The Wolfpack, owned by Toronto-based Australian entrepreneur David Argyle, have been hit by one body-blow after another this season.

The latest was a visa issue, with Williams and six other imports facing having to leave Britain prematurely.

Australia’s Josh McCrone, Darcy Lussick and Blake Wallace, Australian-born Samoan international Ricky Leutele and New Zealand’s Williams, Chase Stanley and Bodene Thompson have visas that allow for six months in England over a year.

That’s not a problem when the Wolfpack are spending part of the season in Canada. But the pandemic has kept the players in England, meaning their visa expires at the end of the month.

Because the Wolfpack are Canadian-owned, they require different visas than overseas players employed by English clubs.

The departure of winger Liam Kay, the club’s first-ever signing and leading try-scorer, to Wakefield Trinity left the Toronto team with just 22 players. Subtracting the imports would leave the team with 15 or 16 players, given Stanley was late arriving this season – ironically because of red tape – and so had more time on his visa.

Rugby league teams dress 17 players for game, including four on the bench.

In recent days, there have been English reports of late paycheques. The club said Monday that player and staff payroll “has been guaranteed” by Argyle and “secured by a personal guarantee to the RFL.”

The team has had issues before, missing payroll in December, 2018.

The Wolfpack said ticket refunds will be issued to Ticketmaster “in the near future in order for the refund process to be fulfilled.”

The franchise has faced unique difficulties as a Canadian entry in the English league.

The team was not eligible for any of the £16-million ($27.4-million) in loans made available by the British government to help rugby league teams survive the pandemic.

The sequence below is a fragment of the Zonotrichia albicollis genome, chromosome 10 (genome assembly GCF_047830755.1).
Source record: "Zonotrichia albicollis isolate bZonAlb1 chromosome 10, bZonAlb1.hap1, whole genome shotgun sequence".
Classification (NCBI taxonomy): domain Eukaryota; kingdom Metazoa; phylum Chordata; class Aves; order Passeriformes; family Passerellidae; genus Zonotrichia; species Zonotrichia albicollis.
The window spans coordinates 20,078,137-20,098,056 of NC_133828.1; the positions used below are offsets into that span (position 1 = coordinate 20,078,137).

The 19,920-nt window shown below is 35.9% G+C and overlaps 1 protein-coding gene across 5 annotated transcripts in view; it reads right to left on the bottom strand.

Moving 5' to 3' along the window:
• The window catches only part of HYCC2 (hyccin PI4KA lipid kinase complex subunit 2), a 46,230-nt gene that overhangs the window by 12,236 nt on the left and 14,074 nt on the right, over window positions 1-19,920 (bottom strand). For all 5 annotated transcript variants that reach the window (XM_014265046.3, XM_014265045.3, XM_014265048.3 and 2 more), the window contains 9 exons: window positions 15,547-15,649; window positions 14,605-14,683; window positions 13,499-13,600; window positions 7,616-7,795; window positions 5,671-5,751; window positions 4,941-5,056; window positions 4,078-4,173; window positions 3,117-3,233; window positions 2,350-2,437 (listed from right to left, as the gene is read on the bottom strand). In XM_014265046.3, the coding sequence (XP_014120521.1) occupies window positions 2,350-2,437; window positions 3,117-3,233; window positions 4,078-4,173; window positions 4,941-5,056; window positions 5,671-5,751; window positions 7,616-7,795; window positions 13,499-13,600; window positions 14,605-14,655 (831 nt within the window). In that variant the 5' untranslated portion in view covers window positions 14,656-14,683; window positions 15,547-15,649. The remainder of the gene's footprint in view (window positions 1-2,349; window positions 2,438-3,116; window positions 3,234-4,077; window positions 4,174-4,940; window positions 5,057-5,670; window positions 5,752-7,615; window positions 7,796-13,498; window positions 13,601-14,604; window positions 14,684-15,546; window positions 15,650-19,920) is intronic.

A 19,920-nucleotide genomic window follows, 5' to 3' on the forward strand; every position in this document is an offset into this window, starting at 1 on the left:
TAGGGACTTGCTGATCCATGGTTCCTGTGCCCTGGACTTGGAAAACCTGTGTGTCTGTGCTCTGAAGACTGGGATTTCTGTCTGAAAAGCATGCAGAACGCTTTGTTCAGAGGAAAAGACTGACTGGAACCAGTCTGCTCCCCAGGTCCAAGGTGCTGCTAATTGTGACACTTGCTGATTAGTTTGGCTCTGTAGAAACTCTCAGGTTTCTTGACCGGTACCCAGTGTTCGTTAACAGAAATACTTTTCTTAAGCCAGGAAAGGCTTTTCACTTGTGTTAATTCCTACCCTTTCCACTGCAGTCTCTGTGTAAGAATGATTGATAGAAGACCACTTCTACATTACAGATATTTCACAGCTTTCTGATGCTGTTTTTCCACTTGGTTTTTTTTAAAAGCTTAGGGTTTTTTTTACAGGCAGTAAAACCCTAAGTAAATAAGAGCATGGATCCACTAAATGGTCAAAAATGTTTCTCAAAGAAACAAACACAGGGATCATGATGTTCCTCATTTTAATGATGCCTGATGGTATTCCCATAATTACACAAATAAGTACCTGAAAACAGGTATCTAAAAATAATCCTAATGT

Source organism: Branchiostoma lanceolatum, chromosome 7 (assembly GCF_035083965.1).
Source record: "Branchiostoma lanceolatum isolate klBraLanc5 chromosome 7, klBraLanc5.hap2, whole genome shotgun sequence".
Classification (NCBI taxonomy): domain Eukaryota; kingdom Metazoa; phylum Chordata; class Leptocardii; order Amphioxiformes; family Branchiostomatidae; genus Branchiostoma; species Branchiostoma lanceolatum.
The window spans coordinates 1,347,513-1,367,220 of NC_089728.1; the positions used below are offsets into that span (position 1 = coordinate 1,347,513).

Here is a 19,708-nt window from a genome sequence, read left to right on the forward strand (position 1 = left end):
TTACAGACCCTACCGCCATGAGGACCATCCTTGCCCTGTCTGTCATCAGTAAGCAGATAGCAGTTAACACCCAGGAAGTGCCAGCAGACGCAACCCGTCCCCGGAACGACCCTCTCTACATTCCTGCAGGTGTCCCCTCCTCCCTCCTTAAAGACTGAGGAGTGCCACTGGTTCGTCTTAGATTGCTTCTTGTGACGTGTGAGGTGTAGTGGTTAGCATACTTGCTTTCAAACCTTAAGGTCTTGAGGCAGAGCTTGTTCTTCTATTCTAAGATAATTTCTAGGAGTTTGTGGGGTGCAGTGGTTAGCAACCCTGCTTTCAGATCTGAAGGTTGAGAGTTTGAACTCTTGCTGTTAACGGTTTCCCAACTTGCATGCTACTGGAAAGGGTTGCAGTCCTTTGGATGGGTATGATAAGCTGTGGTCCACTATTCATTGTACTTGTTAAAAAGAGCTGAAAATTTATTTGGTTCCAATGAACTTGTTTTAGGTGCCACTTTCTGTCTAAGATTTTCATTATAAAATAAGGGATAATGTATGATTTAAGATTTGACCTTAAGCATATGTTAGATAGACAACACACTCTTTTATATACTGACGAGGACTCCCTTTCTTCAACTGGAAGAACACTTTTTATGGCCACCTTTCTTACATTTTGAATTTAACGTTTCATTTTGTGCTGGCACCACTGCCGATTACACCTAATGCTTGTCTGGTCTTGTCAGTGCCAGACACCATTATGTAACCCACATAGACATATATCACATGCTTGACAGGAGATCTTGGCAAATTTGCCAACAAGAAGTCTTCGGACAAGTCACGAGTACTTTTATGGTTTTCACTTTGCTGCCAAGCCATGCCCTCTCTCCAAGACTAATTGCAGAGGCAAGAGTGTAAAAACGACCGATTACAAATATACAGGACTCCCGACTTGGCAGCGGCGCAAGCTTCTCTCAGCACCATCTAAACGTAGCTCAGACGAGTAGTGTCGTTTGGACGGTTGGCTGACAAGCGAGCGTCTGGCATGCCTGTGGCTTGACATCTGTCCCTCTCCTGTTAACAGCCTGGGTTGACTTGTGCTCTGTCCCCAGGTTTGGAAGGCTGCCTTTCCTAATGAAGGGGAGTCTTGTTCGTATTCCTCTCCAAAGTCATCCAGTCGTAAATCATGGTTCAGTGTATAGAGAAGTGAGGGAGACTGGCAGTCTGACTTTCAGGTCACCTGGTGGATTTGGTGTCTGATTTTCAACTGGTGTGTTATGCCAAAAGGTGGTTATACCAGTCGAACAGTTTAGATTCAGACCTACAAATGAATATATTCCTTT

The Wolfpack were already behind the eight-ball in terms of their agreement first to come into the league and then into Super League. The team does not get a cut of the Sky TV broadcast deal – worth about £2.3-million for each team a season.

That essentially covers the salary cap of £2.1-million, although that number can grow given teams are allowed two marquee players whose salary cap hit is limited to £150,000 a person.

Toronto’s marquee men are Williams and Leutele.

Toronto has not played at home since Oct. 5, 2019, when it won promotion to the Super League with a 24-6 victory over Featherstone Rovers in the Million Pound Game before an announced sellout crowd of 9,974 – a Wolfpack record – at Lamport Stadium.

Under the original 2020 schedule, nine of Toronto’s first 10 games were to be played in England with the other in France – with the late start owing to the Canadian winter and the bubble over Lamport Stadium yet to come down. The Wolfpack were to play 11 of their last 19 games at home, with the season wrapping up Sept. 11.

Three other home games were to be played at neutral sites in England.

A second Canadian team, the Ottawa Aces, is set to follow the Wolfpack’s footsteps by entering the third-tier League 1 this season. The Ottawa president is Eric Perez, the Wolfpack’s founder and first CEO.